Soccer Specific Conditioning: Involves conditioning players to deal with situations they would encounter in a game. During a game, players sprint, Jog and jump. Soccer fitness should be based on what happens in a real game.
During a game, a player is in possession of the ball for roughly 30 to 90 seconds. The remainder of the time, the player must make off the ball movements.
Soccer specific fitness should support a player’s ability to move effectively with and without the ball.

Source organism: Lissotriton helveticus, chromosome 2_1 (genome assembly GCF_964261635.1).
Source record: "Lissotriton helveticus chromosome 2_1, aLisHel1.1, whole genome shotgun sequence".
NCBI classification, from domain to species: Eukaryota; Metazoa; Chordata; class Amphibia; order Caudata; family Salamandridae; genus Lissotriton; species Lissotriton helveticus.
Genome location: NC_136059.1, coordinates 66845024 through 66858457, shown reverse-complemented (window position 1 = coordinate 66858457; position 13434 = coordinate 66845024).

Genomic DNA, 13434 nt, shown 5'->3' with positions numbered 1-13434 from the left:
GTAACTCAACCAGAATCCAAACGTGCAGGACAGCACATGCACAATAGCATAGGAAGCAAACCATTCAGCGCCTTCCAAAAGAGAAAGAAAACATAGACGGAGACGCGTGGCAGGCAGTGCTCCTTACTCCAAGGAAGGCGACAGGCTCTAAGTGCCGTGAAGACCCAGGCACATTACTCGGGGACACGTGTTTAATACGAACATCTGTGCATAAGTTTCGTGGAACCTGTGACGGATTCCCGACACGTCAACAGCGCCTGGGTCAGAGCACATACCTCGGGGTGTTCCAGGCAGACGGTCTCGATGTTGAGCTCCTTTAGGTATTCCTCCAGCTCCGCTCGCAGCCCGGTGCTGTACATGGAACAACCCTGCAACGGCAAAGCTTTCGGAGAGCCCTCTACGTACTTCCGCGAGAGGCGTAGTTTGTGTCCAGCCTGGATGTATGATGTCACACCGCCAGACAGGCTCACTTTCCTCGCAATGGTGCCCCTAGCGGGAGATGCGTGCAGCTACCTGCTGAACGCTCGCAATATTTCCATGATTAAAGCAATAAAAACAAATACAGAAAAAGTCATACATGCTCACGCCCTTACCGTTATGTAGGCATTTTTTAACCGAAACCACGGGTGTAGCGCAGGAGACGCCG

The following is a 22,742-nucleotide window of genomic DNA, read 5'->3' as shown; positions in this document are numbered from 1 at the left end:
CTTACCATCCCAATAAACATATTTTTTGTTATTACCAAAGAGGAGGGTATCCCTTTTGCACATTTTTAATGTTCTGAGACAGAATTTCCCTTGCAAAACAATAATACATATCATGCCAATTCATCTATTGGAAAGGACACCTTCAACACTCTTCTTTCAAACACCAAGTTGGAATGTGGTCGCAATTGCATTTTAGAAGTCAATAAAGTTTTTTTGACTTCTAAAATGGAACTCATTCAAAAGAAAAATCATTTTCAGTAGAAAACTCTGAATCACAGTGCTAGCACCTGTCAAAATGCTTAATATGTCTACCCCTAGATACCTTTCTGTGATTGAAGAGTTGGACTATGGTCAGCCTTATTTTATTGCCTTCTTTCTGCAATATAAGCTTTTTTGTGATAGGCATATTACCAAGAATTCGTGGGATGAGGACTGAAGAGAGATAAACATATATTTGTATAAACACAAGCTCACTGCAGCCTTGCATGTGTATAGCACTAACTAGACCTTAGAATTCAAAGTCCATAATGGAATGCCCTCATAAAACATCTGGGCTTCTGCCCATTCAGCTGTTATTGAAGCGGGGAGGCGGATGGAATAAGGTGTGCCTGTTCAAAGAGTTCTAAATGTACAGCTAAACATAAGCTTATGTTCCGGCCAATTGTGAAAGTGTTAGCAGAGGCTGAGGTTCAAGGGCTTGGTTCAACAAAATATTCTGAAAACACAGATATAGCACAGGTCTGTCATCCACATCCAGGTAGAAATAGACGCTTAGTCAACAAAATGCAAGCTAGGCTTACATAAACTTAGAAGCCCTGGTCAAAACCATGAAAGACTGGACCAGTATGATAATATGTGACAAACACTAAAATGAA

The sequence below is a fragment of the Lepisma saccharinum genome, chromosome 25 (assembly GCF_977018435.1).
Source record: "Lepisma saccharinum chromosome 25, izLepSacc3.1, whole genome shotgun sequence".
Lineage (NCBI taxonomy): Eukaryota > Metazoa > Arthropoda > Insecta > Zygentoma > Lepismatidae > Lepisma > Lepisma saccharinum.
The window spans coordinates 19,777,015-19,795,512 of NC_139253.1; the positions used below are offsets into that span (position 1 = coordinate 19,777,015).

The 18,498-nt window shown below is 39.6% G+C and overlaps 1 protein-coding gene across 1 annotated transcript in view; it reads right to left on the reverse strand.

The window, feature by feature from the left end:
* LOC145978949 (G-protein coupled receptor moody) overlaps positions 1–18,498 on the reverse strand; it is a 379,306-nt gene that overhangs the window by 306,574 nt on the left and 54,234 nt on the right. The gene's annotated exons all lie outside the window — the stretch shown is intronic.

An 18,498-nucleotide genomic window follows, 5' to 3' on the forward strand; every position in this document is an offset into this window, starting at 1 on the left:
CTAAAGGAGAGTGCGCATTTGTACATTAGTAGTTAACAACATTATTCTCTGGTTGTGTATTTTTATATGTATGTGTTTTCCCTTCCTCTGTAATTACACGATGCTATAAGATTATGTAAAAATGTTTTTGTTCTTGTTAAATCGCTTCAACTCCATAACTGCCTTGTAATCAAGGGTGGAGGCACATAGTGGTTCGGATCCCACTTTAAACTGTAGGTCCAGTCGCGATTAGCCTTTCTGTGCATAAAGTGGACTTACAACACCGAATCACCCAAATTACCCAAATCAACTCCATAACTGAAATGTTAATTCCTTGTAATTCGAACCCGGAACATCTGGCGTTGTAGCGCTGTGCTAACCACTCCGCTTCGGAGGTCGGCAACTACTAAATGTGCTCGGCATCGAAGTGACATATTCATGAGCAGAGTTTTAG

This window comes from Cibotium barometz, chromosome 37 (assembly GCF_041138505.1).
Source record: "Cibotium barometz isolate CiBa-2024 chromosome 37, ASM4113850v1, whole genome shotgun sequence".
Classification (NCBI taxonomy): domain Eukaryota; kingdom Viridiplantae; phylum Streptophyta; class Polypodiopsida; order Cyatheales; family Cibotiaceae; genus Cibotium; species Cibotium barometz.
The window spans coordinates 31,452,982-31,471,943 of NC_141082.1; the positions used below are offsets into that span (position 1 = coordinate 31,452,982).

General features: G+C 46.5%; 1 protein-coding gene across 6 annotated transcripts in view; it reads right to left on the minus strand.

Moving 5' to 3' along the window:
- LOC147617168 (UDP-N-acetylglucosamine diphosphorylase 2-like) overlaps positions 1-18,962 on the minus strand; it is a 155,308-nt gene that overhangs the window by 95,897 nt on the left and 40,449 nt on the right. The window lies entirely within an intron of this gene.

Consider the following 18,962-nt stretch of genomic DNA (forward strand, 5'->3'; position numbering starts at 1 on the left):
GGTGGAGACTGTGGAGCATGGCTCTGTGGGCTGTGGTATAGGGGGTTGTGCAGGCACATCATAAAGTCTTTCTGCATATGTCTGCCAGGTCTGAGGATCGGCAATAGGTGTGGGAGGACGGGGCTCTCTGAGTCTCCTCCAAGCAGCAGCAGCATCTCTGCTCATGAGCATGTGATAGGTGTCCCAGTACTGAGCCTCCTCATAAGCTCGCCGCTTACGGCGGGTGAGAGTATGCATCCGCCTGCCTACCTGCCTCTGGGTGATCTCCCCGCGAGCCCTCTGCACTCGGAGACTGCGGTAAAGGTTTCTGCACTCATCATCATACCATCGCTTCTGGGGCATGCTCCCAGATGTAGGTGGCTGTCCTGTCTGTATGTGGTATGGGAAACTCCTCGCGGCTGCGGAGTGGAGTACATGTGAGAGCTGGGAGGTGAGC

In youth soccer, coaches have a limited number of training opportunities in a week.
The benefit of soccer specific conditioning is that it increases the fitness benefit of each training session.
During soccer specific conditioning, it is important to make training more difficult than usual.
The difficulty running successful conditioning drills that involve the ball is that players try to let the ball do most of the work. Letting the ball do the work is a team objective, not a soccer specific conditioning objective.
Note for parents:
A player’s soccer fitness can be improved gradually. It's not necessary to start with a heavy work in an attempt to get the players into top condition. Gradual buildup is healthier.